These 6 Business Leaders Reinvented Their Industries. Here’s How They Did It.

Self-confidence isn’t exactly in short supply in the ranks of executive leadership. Nor is true to life leadership acumen. Indeed, it’s fairly difficult for strivers lacking either attribute to rise to the top of the corporate heap.

These strivers tend to leave their mark on their organizations, but many remain more or less anonymous to those whose lives they haven’t directly touched. Only a rare few manage to make a lasting impact on the wider world.

What separates competent corporate leaders who toil more or less in obscurity from those who earn a rightful place in the annals of history? These five (mostly) contemporary leaders offer some important clues for those hoping to follow in their footsteps.

1. Tony Hsieh

Zappos founder Tony Hsieh is best known for inventing a new way to sell shoes, but that’s only part of what makes him larger than life. Hsieh is simultaneously a founding father of ecommerce and a guy who you probably wouldn’t look at twice (mohawk notwithstanding) were you to pass him on the street — or in the trailer park he still calls home. Like few other titans of industry, Hsieh makes a compelling case for humility.

2. Todd Leebow

Majestic Steel USA president and CEO Todd Leebow has taken it upon himself to reinvent a proud but hidebound industry for the 21st century. It’s not just that his company is nationally recognized as a great place to work, nor that he’s managed to grow at a strong clip during a period of retrenchment for the steel industry. Leebow is a true visionary, a trait that comes through most clearly in his next-generation digital metals marketplace — the first of its kind.

3. Elon Musk

Elon Musk has reinvented himself so many times, and not always in flattering form, that it’s easy to forget how many industries he’s disrupted along the way. Were nothing else known about the man, his work at PayPal alone would cement his status as a tech legend.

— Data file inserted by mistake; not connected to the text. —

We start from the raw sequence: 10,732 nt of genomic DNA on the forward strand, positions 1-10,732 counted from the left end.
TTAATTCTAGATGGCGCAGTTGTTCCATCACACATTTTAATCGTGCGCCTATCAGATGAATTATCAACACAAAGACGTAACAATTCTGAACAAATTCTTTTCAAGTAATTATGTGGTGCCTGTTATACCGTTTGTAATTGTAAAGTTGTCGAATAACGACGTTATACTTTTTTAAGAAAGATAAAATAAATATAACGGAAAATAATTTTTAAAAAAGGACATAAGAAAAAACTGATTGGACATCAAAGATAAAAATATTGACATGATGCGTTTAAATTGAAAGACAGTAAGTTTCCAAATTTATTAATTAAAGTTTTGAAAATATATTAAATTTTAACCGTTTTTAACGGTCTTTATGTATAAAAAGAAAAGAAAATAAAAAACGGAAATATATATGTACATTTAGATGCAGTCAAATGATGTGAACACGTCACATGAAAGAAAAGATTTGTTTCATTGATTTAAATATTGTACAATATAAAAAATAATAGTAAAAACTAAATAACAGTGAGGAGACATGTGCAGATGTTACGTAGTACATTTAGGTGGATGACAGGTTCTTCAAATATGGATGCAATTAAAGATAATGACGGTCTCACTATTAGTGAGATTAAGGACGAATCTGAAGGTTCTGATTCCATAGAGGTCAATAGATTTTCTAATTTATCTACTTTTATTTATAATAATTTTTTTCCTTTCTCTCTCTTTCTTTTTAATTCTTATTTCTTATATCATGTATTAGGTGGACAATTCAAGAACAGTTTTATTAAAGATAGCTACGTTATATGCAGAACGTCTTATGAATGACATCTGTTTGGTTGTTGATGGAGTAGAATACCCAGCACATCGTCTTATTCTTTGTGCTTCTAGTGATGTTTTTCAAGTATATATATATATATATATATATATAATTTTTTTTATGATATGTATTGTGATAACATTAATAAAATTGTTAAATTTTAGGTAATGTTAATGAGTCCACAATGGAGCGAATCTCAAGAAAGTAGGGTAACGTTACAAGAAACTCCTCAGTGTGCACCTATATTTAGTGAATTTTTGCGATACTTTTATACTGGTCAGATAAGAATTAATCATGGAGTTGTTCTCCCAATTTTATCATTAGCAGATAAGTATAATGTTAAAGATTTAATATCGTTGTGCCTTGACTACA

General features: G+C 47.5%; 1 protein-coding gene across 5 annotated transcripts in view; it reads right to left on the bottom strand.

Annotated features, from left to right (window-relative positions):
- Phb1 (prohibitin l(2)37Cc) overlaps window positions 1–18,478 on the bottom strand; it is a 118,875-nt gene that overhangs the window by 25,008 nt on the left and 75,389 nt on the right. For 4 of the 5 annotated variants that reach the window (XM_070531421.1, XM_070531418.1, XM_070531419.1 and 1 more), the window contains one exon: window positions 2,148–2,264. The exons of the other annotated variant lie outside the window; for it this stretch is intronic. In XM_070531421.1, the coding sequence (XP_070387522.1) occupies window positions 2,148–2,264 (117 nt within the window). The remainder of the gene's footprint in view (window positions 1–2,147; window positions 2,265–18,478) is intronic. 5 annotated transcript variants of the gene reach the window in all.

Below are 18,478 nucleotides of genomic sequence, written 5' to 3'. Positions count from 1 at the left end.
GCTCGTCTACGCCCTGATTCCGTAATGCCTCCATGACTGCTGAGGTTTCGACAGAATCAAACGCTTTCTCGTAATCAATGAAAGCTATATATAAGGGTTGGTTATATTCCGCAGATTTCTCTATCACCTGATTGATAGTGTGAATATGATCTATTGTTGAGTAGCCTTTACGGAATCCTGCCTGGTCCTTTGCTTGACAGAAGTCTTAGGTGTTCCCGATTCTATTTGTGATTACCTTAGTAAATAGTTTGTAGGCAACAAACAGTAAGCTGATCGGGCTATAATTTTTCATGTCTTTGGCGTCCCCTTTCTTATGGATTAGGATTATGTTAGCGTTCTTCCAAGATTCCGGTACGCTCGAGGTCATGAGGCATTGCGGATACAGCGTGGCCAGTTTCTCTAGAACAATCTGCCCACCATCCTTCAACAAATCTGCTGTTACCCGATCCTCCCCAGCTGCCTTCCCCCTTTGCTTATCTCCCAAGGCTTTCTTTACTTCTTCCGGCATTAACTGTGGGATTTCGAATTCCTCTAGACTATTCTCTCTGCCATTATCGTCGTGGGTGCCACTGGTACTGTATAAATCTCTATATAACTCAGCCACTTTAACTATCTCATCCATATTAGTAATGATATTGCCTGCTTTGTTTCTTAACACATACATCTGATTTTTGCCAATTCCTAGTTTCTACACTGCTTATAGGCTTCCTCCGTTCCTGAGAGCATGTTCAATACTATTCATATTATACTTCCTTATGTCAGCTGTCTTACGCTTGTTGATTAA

4. Steve Jobs

What more can we say? Jobs’ premature death left a gaping void in the consumer electronics space, one that most observers rightly believe can never truly be filled. But his legacy lives on in the handheld supercomputer that spawned a thousand knockoffs and revolutionized the information economy.

5. Adi Tatarko

Adi Tatarko is, at heart, a pragmatic problem solver. She just happened to solve a problem that bedeviled millions of homeowners like her, better than any entrepreneur before her. In the process, she set forth a compelling example for “entrepreneurs next door” — those nicer and more down to earth, if no less ambitious, than strivers like Jobs.

Disruption Is Not Enough

All five of these famous executives can plausibly claim the mantle of “disruption.” All are known beyond the four walls of their organizations precisely because they’ve hit on new ways of doing things, pushing their industries (and the buying public) in new and unexpected directions.

But none of these leaders are content to rest on their disruptive laurels. All drive (or drove, during their lifetimes) the conversation around what it means to be a corporate citizen. These are well-rounded, larger than life people whose accomplishments on the corporate playing field only begin to capture their human worth.

In short, these business leaders stand as models for us all. Let their examples guide your own good works, in business and in life.

Adam Hansen